Dismissing the thought, I continued my way to the office. But even as I worked on my reports, the niggling image did not go away and I was filled with curiosity to find out who the woman was and what happened to her. On the way home, I took the same route and saw the same cops who had been frantically blowing their whistles and shouting into their wireless walkie-talkies. Parking my SUV, I walked across to the cops and asked, ‘’This morning I saw a young woman drive crazily as if trying to escape from a crime scene, who was she? What happened? ‘’You are right Madam, she is a criminal… she has been charged with the murder of a man – a family friend– and we are trying to locate her, she seems to have disappeared into these small, by-lanes and a door-to-door hunt is on’’, replied the cop. ‘’We have flashed her photo everywhere and are also trying to televise it so that someone can recognize her and hand her in… but rarely is it so easy, so let’s hope for the best’’, finished the cop wearily.

Ok, now this is surreal, it seems too much of a coincidence – same woman, murder, man – the plot is unraveling in the same eerie way. The writer in me jumped with glee while the rational side of me cautioned – ‘’do not read too much into this’’. The rational side won and I decided to ignore the entire episode and get on with the day, or rather night – taking the dog out for his last nocturnal ablutions.

Venturing out into the foggy, freezing night of January was not my idea of fun and I waited impatiently for my dog to finish his job. Since our complex did not allow dogs to stroll around relieving themselves, I needed to take him to the dark alleyway behind the complex. As he sniffed around, finding his favourite spot, I suddenly sensed I was not alone. Walking on and peering through the mist and darkness, I saw a small shape huddled behind a large cardboard box, shivering visibly and then I froze as that shape was also holding a knife pointed at me. Holding on tightly to the leash of my growling dog, I whispered calmly, ‘’I am just going, I can’t even see you properly, just going to turn around and walk away slowly, ok?’’ Maybe the shape sensed that I was not a threat or was too desperate to care, it spoke aloud – a young girl’s voice - ‘’Wait, don’t go… I am in pain and need help, can you give me some first aid and I will not bother you after that.’’ Holding on to my dog with one hand, I helped her up with the other and was aghast to see the protagonist of my story come alive! The same girl running frantically in the traffic chased by the police!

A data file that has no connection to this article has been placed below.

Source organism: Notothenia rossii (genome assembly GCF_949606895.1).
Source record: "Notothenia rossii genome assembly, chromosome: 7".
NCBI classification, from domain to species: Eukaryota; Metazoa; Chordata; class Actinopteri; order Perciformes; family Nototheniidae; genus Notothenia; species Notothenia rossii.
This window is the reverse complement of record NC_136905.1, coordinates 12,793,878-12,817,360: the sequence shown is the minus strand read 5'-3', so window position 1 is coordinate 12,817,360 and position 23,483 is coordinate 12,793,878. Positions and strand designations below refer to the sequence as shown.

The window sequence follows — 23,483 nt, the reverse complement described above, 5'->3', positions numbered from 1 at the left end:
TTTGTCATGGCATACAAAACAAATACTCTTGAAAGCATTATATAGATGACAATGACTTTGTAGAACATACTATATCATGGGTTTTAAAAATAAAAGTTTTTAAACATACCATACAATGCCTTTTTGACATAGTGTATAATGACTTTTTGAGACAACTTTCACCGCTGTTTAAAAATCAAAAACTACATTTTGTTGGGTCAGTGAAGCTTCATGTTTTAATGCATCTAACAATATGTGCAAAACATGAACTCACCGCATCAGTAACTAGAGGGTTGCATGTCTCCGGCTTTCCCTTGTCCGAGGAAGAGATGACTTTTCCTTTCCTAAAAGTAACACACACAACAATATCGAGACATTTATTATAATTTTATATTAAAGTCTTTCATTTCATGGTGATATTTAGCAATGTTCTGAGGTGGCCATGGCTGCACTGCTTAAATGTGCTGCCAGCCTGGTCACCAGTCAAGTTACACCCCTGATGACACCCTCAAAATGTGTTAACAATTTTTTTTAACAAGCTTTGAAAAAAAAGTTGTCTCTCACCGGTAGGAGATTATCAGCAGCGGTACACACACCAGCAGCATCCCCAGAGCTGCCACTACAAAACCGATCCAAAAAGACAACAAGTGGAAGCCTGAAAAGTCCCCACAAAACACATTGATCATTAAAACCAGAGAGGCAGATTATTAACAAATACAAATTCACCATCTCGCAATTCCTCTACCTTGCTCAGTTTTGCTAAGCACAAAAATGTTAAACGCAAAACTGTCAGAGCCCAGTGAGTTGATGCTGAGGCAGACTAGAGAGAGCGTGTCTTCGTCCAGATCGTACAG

Trying hard not to stare, I walked her to the house, supporting her as she limped along and I saw in the front porch light that her right leg had a large, bleeding wound which she had tightly wound with a cloth. Thankfully, there was no blood seeping through and I quickly took her to the bathroom and sat her on the toilet seat. As I tended to her wound, which was not very deep, she started talking, perhaps sensing my ill-concealed curiosity. Even before she started her story, a part of me questioned –‘’do you really need to know, don’t you know already?’’ Unsurprised yet scared, I heard her tell me that she had shot her family friend in self-defense – she was all alone at home, and fearing for her life and trying to escape his tyrannical abuse, she had panicked and counter-attacked. She had then run out of the house, driving agitatedly through the day, taking full advantage of the heavy fog to hide in blind alleyways and back lanes of the villages and slums around the city.

As she sobbed and narrated her woes, tales of abuse over the years, I was torn between two choices – to hand her over to the cops or to let her escape; let the law take its course and have faith that the system would eventually set her free, but on the other hand, who knows how long the case would really take, where would she be till then, who would fight for her and where would she be confined till it all came to an end. Reaching a hard decision, I waited for her to stop crying, made her some tea and snacks and said, ‘’In the real world, I should hand you over to the police, but your good fortune is that I am a writer and the real world never really applied to me. So I am going to set you free, but don’t ever come back here.’’

Surprised yet grateful, she quickly finished the food I had given, hid her knife in her bag and opened the door. With one last glance of gratitude and a whispered ‘’thanks’’ she vanished into the darkness of the foggy night.

A few years later, I sat on the same table, at the same Starbucks outlet , with a blue silk scarf next to me, hiding the blood-stained knife. As I recalled that first fateful day of the killing, a part of me gloated over the several that followed and the other experienced the ever-present, familiar self-contempt. Who was she – you ask – haven’t you guessed already? She was me!